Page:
According to consumer reports, in the late eighties more than 65 percent of commercial chicken broiler flocks tested positive for Salmonella contamination in Denmark. The country revised their production standards, addressing the root causes of the problem, and prohibited daily doses of low-level antibiotics in animal production. Salmonella contamination declined sharply, with rates less than 5% by 2000. Proactive solutions were implemented throughout the European Union, and in 2010 government data showed that 22 countries met the European target for less than or equal to 1% contamination of two important Salmonella types in their broiler flocks. Sweden has the lowest Salmonella rates of anywhere in the world, and this is no doubt due to their food production policies. The government requires chicken producers to practice good hygiene in hatcheries and farms, prohibits chemical disinfectants and sub-therapeutic doses of antibiotics, and requires extensive testing and monitoring. Flocks are tested before entering the slaughterhouse and are destroyed if a bird tests positive. The chickens are tested again post-slaughter and contaminated birds are never sold to consumers.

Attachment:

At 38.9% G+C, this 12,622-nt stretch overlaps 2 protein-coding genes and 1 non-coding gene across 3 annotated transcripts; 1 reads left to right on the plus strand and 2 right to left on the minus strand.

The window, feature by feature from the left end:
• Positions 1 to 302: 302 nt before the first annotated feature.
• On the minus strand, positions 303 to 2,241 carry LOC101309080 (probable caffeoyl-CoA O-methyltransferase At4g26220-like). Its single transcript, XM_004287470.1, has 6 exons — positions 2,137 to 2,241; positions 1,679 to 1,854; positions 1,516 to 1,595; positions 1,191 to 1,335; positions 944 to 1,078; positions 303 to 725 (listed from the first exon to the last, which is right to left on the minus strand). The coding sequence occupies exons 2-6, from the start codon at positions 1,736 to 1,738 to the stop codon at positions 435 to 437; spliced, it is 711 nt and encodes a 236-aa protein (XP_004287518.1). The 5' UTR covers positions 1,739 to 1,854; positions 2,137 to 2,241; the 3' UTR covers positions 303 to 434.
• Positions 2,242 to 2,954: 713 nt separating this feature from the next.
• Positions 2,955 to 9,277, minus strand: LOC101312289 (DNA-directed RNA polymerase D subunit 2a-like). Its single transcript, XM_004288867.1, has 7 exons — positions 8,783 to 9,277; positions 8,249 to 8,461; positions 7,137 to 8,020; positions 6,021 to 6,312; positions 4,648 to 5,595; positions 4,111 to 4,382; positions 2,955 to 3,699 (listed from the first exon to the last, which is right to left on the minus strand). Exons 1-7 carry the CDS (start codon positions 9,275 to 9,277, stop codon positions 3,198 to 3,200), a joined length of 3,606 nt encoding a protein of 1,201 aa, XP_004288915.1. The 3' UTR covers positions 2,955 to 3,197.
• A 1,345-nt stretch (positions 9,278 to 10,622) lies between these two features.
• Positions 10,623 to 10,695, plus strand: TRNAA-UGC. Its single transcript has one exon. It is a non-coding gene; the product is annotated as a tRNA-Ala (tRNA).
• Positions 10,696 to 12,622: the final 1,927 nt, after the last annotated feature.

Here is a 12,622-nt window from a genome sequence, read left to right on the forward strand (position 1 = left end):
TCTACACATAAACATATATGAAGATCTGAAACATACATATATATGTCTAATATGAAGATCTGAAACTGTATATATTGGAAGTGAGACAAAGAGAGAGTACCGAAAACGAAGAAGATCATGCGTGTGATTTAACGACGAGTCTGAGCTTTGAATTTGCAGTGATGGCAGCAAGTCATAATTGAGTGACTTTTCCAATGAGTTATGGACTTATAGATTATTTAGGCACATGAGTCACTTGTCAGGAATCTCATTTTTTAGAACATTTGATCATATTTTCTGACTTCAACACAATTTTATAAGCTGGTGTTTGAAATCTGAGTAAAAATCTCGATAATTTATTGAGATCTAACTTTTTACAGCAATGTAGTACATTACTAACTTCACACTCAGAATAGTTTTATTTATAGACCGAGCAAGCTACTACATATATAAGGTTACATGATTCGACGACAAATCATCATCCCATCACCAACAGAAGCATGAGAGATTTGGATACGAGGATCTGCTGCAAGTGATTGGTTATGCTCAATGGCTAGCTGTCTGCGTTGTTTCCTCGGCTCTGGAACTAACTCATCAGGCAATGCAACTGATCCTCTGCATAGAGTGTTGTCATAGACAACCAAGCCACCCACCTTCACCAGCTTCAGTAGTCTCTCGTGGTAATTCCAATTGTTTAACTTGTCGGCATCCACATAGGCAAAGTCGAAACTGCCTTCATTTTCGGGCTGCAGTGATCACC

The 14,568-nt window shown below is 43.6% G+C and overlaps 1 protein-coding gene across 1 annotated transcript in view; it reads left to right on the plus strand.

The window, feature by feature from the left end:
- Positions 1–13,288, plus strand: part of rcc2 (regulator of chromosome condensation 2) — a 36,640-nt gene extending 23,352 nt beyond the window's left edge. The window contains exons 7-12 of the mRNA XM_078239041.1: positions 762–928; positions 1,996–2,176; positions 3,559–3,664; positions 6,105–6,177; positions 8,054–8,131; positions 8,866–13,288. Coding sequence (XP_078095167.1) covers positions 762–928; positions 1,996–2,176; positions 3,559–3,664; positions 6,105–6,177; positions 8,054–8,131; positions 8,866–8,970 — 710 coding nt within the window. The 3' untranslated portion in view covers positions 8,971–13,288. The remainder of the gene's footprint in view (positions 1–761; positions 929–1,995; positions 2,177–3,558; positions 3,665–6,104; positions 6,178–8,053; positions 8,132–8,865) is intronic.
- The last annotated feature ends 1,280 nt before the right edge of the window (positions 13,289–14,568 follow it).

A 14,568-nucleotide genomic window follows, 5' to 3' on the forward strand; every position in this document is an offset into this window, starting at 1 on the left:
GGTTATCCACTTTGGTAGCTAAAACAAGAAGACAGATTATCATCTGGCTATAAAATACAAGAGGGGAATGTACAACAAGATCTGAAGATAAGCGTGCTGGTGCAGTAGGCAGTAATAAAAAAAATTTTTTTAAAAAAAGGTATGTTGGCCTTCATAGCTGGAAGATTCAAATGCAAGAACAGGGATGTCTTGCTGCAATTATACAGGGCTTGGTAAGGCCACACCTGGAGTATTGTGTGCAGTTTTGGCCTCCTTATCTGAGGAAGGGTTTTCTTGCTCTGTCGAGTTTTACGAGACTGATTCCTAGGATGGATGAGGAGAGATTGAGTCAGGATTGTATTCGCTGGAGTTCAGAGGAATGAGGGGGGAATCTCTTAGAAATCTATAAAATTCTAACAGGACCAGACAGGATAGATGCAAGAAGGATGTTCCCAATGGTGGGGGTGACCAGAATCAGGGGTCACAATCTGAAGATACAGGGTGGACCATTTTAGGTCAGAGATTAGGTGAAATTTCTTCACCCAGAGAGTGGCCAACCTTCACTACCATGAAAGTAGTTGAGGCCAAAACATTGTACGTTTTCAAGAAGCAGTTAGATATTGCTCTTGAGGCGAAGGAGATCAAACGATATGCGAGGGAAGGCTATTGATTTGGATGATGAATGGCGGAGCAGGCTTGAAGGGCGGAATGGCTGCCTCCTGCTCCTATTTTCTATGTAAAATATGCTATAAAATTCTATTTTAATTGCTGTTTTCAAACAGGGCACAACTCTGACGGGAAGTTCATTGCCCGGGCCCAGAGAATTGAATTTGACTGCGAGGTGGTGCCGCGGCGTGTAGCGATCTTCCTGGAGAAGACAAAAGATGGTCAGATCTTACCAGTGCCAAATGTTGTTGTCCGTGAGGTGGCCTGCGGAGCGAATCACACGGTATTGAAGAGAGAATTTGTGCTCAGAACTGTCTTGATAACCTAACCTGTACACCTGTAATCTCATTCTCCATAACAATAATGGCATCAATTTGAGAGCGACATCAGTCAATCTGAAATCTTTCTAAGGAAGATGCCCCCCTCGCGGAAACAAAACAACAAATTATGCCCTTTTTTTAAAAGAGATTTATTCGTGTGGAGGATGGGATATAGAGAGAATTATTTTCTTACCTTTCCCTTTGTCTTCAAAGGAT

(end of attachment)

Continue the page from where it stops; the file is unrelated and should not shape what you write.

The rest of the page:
At the moment, if you are handling raw meat in Australia, for yourself, your family, and/or your pets, it is highly possible that faecal contaminants come as part of the parcel, and cross-contamination in the kitchen is the most common means of infection. You take the meat out of the package, get bacteria on your hands, then touch the handle of your tap, garbage bin, or kitchen cabinet. Once the bacteria have been transferred to these surfaces, they can reside there for hours and sometimes days, remaining a potential source of infection. Children, immunocompromised people and the elderly are most at risk of illness. If you are feeding your pet/s raw foods, particularly in households with higher-risk family members, be sure you are familiar with safe food handling procedures.

The other part of this puzzle has to do with incorrect dietary choices for pets.  If dogs were fed their natural, species-appropriate diet of raw meats, organs and bones with some leafy green herbaceous foods and good sources of fats, but very low starch, their stomach acid levels would likely be strong enough to kill any bacterial pathogen on entry.

Raw feeding is still the most natural dietary choice for their pets, and in order to protect your family from potential cross-contamination choose quality products, feed your pet a correctly balanced, species-appropriate diet, and remain vigilant about safe food handling practices.

The raw feeding companies we recommend include:

  • Complete Pet Company
  • Organic Paws
  • Whoa Nelly!
  • Raw 4 Paws
  • Proudi by Raw Feeders’ Kitchen

We will certainly continue to advocate for raw feeding in our pet populations and recommend supporting companies such as those listed above who are striving to produce a safe and ethical product that pets are designed to eat.